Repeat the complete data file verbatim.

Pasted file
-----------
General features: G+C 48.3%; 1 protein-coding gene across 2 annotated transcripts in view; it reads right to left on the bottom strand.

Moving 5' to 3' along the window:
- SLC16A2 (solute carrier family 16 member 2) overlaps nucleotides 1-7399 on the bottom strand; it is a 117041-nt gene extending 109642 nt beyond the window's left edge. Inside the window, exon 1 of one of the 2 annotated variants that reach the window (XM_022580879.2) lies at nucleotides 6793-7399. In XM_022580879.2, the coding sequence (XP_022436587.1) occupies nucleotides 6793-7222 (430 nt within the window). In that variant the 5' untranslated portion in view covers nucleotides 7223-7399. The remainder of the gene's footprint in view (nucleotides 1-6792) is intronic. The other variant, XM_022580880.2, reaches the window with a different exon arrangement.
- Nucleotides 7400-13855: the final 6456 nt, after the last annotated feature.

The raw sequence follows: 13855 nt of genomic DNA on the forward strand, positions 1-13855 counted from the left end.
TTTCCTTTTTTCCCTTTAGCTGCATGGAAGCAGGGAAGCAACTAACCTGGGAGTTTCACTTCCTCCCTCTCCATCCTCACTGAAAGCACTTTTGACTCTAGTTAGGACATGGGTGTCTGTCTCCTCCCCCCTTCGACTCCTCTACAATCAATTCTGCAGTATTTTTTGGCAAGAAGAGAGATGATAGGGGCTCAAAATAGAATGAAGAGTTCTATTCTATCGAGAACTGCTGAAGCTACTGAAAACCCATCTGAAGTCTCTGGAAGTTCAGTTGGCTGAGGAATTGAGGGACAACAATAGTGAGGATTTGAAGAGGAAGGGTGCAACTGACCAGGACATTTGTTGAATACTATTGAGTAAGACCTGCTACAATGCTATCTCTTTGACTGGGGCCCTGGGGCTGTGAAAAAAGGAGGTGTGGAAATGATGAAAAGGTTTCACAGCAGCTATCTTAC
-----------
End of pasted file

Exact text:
General features: G+C 48.3%; 1 protein-coding gene across 2 annotated transcripts in view; it reads right to left on the bottom strand.

Moving 5' to 3' along the window:
- SLC16A2 (solute carrier family 16 member 2) overlaps nucleotides 1-7399 on the bottom strand; it is a 117041-nt gene extending 109642 nt beyond the window's left edge. Inside the window, exon 1 of one of the 2 annotated variants that reach the window (XM_022580879.2) lies at nucleotides 6793-7399. In XM_022580879.2, the coding sequence (XP_022436587.1) occupies nucleotides 6793-7222 (430 nt within the window). In that variant the 5' untranslated portion in view covers nucleotides 7223-7399. The remainder of the gene's footprint in view (nucleotides 1-6792) is intronic. The other variant, XM_022580880.2, reaches the window with a different exon arrangement.
- Nucleotides 7400-13855: the final 6456 nt, after the last annotated feature.

The raw sequence follows: 13855 nt of genomic DNA on the forward strand, positions 1-13855 counted from the left end.
TTTCCTTTTTTCCCTTTAGCTGCATGGAAGCAGGGAAGCAACTAACCTGGGAGTTTCACTTCCTCCCTCTCCATCCTCACTGAAAGCACTTTTGACTCTAGTTAGGACATGGGTGTCTGTCTCCTCCCCCCTTCGACTCCTCTACAATCAATTCTGCAGTATTTTTTGGCAAGAAGAGAGATGATAGGGGCTCAAAATAGAATGAAGAGTTCTATTCTATCGAGAACTGCTGAAGCTACTGAAAACCCATCTGAAGTCTCTGGAAGTTCAGTTGGCTGAGGAATTGAGGGACAACAATAGTGAGGATTTGAAGAGGAAGGGTGCAACTGACCAGGACATTTGTTGAATACTATTGAGTAAGACCTGCTACAATGCTATCTCTTTGACTGGGGCCCTGGGGCTGTGAAAAAAGGAGGTGTGGAAATGATGAAAAGGTTTCACAGCAGCTATCTTAC